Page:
Reducing 4 Risk Factors in Diabetes can Add Years to One’s Life

Having diabetes is a lot of work. We ask participants with diabetes to change their eating habits, drink water, move more, take a bunch of medications and attend diabetes classes plus see providers on a regular basis. In addition, we collaborate with and encourage them to get their ABC’s (A1C, Blood pressure, Cholesterol) to target.

Is worth all the work?

The short answer is YES. Making these hard fought behavior changes can add years to one’s life.

A recent study published in the JAMA Network last month suggests that people living with Type 2 Diabetes can increase life expectancy by reducing 4 risk factors and hitting specific metabolic targets.

This study evaluated life expectancy increases among 421 people living with type 2 diabetes for those who reduced A1C, systolic blood pressure (SBP), low-density lipoprotein cholesterol (LDL-C), and body mass index (BMI) with each biometer goal was broken into quartiles.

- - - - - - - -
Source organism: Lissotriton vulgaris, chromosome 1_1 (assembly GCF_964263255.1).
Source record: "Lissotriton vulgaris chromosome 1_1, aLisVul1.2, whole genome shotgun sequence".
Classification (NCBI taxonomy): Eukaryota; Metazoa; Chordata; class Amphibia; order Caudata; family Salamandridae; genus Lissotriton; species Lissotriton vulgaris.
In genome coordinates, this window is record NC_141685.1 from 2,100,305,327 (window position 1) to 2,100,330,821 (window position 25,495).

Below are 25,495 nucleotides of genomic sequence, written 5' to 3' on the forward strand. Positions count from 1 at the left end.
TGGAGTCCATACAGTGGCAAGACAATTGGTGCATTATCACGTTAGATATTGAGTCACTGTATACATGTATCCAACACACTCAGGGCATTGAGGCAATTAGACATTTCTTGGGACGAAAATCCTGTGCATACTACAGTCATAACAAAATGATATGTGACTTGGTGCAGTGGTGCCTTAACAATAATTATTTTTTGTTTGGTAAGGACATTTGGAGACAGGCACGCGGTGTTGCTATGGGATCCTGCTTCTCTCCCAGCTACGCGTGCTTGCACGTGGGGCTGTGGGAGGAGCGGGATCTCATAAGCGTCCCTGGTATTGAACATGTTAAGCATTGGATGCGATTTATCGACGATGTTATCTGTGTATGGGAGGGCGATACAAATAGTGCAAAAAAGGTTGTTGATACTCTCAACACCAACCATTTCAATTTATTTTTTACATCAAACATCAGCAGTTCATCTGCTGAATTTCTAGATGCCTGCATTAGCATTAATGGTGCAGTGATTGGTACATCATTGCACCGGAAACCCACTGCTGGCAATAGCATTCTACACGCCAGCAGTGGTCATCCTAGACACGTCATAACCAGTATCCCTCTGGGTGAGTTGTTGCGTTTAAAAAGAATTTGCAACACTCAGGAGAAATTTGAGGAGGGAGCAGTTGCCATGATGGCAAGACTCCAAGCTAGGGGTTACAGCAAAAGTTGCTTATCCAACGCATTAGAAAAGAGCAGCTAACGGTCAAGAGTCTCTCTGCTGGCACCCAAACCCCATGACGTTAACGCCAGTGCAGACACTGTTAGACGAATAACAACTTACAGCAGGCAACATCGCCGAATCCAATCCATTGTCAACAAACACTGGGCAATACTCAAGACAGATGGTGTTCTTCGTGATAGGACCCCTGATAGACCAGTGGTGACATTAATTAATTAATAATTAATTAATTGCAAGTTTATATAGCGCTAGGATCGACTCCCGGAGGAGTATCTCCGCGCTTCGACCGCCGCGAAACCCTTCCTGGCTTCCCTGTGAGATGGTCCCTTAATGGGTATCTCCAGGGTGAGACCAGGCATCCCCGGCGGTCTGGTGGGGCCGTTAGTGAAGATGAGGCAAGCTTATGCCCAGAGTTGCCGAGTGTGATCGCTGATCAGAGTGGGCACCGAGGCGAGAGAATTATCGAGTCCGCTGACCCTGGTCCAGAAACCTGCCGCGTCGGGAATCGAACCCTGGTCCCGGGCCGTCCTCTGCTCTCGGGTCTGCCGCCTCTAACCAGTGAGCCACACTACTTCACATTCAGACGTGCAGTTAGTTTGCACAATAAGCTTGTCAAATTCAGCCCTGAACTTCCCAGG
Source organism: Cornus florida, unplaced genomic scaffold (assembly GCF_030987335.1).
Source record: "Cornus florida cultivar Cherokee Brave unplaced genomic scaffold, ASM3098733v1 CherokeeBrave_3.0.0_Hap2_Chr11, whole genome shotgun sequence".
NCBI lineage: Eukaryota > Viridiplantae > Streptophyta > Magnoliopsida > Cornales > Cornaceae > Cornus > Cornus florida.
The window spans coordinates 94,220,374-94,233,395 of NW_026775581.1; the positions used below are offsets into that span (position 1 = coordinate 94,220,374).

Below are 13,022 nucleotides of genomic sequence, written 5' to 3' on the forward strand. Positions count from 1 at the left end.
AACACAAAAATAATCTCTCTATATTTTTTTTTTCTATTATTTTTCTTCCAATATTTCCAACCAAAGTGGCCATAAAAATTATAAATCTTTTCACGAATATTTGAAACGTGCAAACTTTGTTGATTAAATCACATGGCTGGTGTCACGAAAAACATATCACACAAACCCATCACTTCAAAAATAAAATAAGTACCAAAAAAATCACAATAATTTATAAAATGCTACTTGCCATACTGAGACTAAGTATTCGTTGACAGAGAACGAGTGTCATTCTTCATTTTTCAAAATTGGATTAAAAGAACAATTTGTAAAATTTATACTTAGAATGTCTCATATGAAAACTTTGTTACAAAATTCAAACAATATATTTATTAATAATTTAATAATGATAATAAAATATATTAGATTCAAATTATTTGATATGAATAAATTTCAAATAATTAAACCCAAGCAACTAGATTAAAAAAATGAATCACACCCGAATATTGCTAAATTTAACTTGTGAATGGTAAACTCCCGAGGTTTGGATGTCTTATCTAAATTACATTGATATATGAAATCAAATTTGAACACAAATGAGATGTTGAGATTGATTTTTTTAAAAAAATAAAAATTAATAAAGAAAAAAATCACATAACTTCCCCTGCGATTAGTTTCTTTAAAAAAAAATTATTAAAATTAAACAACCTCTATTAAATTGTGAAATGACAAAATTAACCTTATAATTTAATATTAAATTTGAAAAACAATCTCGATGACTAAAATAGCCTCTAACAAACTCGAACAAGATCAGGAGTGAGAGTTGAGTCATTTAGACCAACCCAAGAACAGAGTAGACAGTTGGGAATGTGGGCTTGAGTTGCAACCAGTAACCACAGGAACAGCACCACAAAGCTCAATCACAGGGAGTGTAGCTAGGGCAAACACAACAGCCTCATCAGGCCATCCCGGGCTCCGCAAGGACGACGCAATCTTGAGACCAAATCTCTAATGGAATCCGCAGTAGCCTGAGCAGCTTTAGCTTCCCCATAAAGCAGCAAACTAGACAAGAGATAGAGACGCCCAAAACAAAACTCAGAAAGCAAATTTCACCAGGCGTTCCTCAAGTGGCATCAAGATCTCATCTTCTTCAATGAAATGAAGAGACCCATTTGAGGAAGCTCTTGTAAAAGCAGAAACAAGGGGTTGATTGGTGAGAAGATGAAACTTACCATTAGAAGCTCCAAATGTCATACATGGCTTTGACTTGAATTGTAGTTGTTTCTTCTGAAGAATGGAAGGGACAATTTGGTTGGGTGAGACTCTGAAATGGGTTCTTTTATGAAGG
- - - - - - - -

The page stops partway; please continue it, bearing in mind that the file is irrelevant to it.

A message of hope

Providers can shine a light on these findings to encourage people with diabetes to make those difficult behavior changes, and to keep working at it when the going gets tough. Their efforts do make a difference in improving life expectancy and daily quality of life.

Reducing A1C

Participants who reduced their A1C saw the highest increase in life expectancy compared to the other biometers. For those with the highest A1Cs, lowering their levels added years to their life expectancy.